Blind man's sight partially restored with pioneering gene therapy

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Researchers in France used a new gene therapy to partially restore a blind man's sight for the first time, according to a study published May 24 in Nature Medicine.

Their work marks the first published study documenting successful use of the treatment, which has been 13 years in the making, according to The New York Times.

The 58-year-old French man who participated in the study had an inherited form of blindness. 

When wearing special light-stimulating goggles, the man was able to perceive and locate objects sitting in front of him on a table.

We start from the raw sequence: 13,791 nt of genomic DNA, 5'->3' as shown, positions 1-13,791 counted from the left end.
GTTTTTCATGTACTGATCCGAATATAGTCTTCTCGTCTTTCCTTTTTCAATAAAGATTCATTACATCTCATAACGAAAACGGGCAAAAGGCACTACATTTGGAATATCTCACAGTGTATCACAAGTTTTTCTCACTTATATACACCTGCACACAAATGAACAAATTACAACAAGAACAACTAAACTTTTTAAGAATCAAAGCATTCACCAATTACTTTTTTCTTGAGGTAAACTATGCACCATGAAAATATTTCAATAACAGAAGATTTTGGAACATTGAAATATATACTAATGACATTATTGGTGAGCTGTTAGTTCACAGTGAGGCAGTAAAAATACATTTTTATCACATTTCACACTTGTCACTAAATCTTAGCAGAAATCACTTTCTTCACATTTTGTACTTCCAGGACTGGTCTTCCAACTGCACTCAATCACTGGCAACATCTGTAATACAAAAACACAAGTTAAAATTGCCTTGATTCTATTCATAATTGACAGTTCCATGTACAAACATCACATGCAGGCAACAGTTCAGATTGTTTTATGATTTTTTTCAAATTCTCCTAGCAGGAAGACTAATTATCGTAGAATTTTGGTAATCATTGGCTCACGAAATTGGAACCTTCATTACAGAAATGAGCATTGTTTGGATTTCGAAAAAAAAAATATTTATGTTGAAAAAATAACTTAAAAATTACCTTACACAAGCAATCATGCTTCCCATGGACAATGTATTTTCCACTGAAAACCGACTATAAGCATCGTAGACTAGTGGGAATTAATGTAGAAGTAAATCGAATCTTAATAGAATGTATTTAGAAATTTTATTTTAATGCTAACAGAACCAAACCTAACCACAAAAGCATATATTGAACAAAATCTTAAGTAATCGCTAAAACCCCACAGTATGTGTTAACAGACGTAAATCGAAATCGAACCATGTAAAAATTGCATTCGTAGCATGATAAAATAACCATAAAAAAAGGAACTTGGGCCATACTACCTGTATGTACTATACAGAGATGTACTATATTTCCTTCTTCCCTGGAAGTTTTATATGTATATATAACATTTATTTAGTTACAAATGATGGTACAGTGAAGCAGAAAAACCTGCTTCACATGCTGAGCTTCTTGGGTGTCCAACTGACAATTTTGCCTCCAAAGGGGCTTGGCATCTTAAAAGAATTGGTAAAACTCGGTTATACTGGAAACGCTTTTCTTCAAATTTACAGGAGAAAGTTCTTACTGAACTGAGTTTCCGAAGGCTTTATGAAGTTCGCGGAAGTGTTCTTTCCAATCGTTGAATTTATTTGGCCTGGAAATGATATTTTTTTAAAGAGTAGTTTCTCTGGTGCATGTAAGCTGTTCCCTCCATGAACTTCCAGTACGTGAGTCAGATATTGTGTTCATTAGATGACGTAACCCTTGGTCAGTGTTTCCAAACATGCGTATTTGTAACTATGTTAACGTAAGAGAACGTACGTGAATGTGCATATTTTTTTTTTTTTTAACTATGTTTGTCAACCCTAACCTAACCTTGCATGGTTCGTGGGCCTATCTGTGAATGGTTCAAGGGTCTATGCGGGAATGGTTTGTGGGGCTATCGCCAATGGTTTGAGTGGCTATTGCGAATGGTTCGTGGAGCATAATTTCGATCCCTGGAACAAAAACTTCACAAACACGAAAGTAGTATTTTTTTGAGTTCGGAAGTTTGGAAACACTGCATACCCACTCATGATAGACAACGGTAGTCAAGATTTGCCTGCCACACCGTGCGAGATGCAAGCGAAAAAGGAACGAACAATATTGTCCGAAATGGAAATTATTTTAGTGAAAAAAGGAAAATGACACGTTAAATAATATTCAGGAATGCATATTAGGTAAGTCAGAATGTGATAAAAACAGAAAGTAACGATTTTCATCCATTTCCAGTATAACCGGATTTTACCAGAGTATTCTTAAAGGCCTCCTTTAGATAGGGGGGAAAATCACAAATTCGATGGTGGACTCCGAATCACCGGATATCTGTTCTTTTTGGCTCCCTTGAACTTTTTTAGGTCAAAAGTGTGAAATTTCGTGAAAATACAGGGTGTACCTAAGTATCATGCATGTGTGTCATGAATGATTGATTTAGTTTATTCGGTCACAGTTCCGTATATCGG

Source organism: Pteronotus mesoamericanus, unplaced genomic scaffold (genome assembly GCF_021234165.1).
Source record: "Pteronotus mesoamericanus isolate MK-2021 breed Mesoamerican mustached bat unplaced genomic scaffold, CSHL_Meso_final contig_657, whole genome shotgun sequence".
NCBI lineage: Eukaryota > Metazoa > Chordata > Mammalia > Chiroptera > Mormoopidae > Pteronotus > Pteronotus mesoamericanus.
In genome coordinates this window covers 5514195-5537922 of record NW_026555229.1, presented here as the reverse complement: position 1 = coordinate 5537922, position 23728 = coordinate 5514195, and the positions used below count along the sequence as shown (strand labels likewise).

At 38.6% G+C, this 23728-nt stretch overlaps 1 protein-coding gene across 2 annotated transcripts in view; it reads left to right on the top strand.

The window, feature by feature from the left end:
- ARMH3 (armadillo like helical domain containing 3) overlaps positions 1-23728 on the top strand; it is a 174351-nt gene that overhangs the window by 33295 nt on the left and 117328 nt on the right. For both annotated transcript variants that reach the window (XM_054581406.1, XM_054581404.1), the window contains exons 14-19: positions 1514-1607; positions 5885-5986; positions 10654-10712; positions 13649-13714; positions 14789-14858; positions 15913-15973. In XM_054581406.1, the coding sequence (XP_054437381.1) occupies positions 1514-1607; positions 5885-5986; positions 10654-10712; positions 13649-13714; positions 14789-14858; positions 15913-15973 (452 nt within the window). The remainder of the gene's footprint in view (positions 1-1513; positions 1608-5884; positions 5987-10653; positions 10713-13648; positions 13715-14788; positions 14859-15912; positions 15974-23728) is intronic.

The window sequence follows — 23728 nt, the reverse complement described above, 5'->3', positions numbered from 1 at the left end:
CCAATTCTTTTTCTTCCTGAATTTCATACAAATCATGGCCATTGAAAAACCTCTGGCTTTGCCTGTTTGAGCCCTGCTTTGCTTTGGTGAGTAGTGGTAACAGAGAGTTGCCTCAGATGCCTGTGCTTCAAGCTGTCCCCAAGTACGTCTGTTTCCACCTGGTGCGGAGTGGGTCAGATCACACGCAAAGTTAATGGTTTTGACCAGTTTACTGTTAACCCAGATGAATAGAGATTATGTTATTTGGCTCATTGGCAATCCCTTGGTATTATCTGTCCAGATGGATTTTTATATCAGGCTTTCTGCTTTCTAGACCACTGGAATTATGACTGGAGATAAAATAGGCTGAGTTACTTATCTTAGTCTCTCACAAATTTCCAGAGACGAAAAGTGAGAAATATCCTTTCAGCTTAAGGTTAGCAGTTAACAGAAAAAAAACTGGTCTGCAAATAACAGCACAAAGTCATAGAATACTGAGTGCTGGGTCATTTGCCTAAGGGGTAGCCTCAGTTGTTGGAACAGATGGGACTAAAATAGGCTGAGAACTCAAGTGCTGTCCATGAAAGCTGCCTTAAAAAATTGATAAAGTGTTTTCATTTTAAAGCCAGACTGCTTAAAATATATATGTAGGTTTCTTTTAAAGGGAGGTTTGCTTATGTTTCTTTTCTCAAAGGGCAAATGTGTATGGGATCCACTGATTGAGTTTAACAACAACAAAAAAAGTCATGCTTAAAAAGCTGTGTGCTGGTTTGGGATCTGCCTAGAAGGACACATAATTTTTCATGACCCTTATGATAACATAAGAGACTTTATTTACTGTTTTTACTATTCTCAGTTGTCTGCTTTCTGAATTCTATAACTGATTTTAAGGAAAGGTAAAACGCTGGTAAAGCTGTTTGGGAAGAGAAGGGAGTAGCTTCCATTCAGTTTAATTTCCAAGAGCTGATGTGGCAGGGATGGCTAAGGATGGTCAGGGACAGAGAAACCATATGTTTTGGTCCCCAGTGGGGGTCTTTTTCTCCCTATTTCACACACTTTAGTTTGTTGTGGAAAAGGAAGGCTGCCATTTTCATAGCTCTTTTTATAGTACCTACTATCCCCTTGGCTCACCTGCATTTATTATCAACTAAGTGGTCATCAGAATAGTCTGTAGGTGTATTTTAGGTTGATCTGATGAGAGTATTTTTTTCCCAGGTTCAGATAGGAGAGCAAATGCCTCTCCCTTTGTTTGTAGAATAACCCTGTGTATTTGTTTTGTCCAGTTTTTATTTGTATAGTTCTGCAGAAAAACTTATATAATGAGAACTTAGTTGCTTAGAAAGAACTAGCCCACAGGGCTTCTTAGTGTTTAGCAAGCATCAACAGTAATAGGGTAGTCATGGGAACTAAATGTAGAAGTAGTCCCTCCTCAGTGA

The gene therapy technique, called optogenetics, entails transforming the eye's ganglion cells into photoreceptor cells that can detect light by using proteins derived from algae and other microbes. 

Researchers said the study establishes proof of concept for future treatments for inherited forms of blindness. 

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